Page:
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charging issues

15764 Views 11 Replies 6 Participants Last post by  idiggplants
hello everyone! first post here! so glad i found this site because im stumped!

so i was out riding this past weekend with a bunch of friends, and left my hardwired gps on between rides. the battery seemed to be doing fine, but one time, after starting it with the easy button, i was driving, and all of a sudden my headlights dimmed. when i eventually came to a stop and put it in neutral, i noticed the following:

1. when i rev the engine, both the stock headlights, and the neutral light dim. but when i let it idle, and almost die, they get real bright.

2. i have a pair of headlights mounted to my handlebars which are directly wired to the battery(inline fuse). these do not dim or brighten regardless of the rev's.

3. at the battery i show 12.8 volts when off, as well as when on.

4. when it is off, the neutral light and stock headlights do not turn on.

5. when it is off, the direct wired headlights turn on and are as bright as ever.

i have a clymer manual on the way but i was hoping you guys would be able to suggest if its the stator, rectifier, battery, etc, or tell me some tests that i could do to find out for myself.

i really appreciate any help i can get from you guys, and hopefully i posted this in the correct place!

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I am not a bike mechanic, but I've got a background in electronics, so I will make an educated guess.

It's definitely not the battery. It's more than likely the alternator or the stator or what ever it is on a bike that creates the juice. It might also be something in the charge circuit, but I'll have to look at my service manual schematic to see what is in there.

Little help, I know. But, the fact that the lights are dim UNTIL the engine almost dies, tells me when the engine is off or about to die the lights are getting the juice from the battery, so it aint the battery. When the engine is running, the voltage on the battery doesn't change, so it's not being charged. And, when the engine is running the lights dim, so something in the circuitry is not allowing power from the battery to the lights...and that might be by design because the battery shouldn't be in use when the bike is running, so that makes sense.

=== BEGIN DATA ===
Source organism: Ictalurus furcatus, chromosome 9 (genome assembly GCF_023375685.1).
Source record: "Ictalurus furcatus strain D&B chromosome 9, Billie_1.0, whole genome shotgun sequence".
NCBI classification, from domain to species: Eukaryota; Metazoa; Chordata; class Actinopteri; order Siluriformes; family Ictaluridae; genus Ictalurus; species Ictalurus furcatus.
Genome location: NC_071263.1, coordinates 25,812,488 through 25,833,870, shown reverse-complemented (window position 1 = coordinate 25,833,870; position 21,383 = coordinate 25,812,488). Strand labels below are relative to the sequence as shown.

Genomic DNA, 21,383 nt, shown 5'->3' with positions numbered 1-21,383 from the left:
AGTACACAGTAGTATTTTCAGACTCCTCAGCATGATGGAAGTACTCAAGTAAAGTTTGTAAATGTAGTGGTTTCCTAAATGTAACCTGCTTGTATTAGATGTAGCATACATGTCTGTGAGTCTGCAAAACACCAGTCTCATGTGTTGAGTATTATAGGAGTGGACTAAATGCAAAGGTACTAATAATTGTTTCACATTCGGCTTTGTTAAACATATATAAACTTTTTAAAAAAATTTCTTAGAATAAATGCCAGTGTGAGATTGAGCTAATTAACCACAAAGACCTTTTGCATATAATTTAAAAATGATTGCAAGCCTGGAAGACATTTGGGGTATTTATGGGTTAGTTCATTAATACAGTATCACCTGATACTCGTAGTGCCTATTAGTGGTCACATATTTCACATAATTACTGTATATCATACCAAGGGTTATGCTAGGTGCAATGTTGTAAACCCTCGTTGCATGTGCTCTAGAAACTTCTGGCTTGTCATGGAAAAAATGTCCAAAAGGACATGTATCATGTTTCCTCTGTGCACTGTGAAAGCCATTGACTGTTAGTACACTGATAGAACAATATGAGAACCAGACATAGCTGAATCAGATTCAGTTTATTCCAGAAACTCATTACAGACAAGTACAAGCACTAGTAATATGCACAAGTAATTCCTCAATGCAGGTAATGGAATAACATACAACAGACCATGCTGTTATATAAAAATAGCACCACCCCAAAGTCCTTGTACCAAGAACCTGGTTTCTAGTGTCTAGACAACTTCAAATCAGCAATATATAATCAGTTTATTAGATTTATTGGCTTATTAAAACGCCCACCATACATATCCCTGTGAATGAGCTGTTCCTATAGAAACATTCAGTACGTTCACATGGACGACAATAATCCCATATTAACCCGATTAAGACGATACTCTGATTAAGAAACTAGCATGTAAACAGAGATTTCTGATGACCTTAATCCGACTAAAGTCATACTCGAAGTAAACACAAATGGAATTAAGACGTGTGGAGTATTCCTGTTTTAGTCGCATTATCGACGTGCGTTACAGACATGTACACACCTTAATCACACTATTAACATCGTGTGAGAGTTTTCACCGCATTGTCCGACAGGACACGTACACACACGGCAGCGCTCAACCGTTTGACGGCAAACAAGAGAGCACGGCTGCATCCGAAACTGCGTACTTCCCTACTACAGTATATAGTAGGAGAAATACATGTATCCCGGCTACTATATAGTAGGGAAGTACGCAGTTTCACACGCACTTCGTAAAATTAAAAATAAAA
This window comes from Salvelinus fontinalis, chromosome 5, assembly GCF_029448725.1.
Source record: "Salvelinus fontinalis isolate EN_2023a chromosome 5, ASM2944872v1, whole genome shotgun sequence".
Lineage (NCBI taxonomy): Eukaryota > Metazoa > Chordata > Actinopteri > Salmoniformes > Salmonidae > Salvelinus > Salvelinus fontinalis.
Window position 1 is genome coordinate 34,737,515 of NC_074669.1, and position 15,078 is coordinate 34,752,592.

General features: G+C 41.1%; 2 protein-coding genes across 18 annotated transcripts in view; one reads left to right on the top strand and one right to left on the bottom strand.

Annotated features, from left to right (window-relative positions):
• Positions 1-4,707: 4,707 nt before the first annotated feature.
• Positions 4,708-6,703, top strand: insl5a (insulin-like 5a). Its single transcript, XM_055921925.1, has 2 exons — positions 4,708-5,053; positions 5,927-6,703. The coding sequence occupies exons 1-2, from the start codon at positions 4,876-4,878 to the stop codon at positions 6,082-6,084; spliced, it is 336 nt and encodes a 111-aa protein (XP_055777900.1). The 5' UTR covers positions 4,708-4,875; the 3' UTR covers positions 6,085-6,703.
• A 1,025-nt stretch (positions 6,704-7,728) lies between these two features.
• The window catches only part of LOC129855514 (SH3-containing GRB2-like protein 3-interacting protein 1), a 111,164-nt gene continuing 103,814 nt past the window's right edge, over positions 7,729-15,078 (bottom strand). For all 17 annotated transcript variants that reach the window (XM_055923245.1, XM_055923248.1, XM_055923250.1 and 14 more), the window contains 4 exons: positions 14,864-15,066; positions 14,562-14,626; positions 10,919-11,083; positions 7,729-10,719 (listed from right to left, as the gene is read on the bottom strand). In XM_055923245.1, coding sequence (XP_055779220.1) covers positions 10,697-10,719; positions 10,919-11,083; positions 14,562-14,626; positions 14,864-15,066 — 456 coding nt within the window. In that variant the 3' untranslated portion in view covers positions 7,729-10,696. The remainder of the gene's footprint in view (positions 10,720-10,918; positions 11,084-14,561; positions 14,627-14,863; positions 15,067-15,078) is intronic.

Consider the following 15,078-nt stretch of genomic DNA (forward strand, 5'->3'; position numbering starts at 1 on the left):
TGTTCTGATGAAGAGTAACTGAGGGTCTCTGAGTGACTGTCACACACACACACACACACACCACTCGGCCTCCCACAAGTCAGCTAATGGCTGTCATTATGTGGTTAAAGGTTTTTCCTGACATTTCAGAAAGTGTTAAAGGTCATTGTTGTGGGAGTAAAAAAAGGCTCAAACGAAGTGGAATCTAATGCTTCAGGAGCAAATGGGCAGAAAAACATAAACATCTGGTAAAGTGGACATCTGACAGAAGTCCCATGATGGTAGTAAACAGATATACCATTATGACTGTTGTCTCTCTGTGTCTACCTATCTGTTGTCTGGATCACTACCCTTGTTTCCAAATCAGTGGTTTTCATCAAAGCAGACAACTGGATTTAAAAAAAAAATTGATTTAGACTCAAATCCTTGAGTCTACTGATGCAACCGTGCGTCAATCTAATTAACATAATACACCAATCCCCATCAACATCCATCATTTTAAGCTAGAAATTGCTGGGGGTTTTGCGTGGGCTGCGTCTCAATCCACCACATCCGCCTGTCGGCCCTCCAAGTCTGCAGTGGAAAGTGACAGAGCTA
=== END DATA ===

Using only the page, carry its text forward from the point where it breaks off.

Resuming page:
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It's certainly possible, and one might be able to help diagnose the problem by disconnecting all the aftermarket stuff and then troubleshoot it from there.

If it's not charging the battery, then eventually the battery is going to die, duh, but why hasn't that happened yet...when it appears the battery isn't getting charged if the voltage doesn't increase while running.

Without my morning coffee yet, I would say you should avoid running everything together. If you leave your aftermarket stuff on all the time, then just leave the stock headlight off unless you need it while riding. Seems to be the easiest solution. Might also be a good idea to get a bigger battery.
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